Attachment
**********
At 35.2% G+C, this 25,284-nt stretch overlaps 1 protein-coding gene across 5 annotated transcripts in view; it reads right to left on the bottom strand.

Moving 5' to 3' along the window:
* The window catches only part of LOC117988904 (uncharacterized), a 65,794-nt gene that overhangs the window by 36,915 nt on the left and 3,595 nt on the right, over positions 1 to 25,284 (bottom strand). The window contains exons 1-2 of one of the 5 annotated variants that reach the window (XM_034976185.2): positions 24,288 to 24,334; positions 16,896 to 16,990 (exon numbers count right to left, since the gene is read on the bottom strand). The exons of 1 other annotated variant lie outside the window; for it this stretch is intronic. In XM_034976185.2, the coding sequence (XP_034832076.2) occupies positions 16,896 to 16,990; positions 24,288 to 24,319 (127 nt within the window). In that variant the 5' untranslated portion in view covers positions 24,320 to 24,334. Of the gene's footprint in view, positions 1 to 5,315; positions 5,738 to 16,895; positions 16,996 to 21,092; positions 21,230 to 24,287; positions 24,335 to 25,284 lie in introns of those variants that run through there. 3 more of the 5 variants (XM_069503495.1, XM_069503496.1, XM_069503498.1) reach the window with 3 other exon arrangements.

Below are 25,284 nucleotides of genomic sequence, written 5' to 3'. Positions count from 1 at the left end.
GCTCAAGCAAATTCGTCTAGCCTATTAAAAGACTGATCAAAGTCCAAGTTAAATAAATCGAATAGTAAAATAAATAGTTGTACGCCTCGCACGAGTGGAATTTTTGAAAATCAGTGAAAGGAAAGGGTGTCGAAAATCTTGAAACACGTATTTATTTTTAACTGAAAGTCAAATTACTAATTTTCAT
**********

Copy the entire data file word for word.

At 35.2% G+C, this 25,284-nt stretch overlaps 1 protein-coding gene across 5 annotated transcripts in view; it reads right to left on the bottom strand.

Moving 5' to 3' along the window:
* The window catches only part of LOC117988904 (uncharacterized), a 65,794-nt gene that overhangs the window by 36,915 nt on the left and 3,595 nt on the right, over positions 1 to 25,284 (bottom strand). The window contains exons 1-2 of one of the 5 annotated variants that reach the window (XM_034976185.2): positions 24,288 to 24,334; positions 16,896 to 16,990 (exon numbers count right to left, since the gene is read on the bottom strand). The exons of 1 other annotated variant lie outside the window; for it this stretch is intronic. In XM_034976185.2, the coding sequence (XP_034832076.2) occupies positions 16,896 to 16,990; positions 24,288 to 24,319 (127 nt within the window). In that variant the 5' untranslated portion in view covers positions 24,320 to 24,334. Of the gene's footprint in view, positions 1 to 5,315; positions 5,738 to 16,895; positions 16,996 to 21,092; positions 21,230 to 24,287; positions 24,335 to 25,284 lie in introns of those variants that run through there. 3 more of the 5 variants (XM_069503495.1, XM_069503496.1, XM_069503498.1) reach the window with 3 other exon arrangements.

Below are 25,284 nucleotides of genomic sequence, written 5' to 3'. Positions count from 1 at the left end.
GCTCAAGCAAATTCGTCTAGCCTATTAAAAGACTGATCAAAGTCCAAGTTAAATAAATCGAATAGTAAAATAAATAGTTGTACGCCTCGCACGAGTGGAATTTTTGAAAATCAGTGAAAGGAAAGGGTGTCGAAAATCTTGAAACACGTATTTATTTTTAACTGAAAGTCAAATTACTAATTTTCAT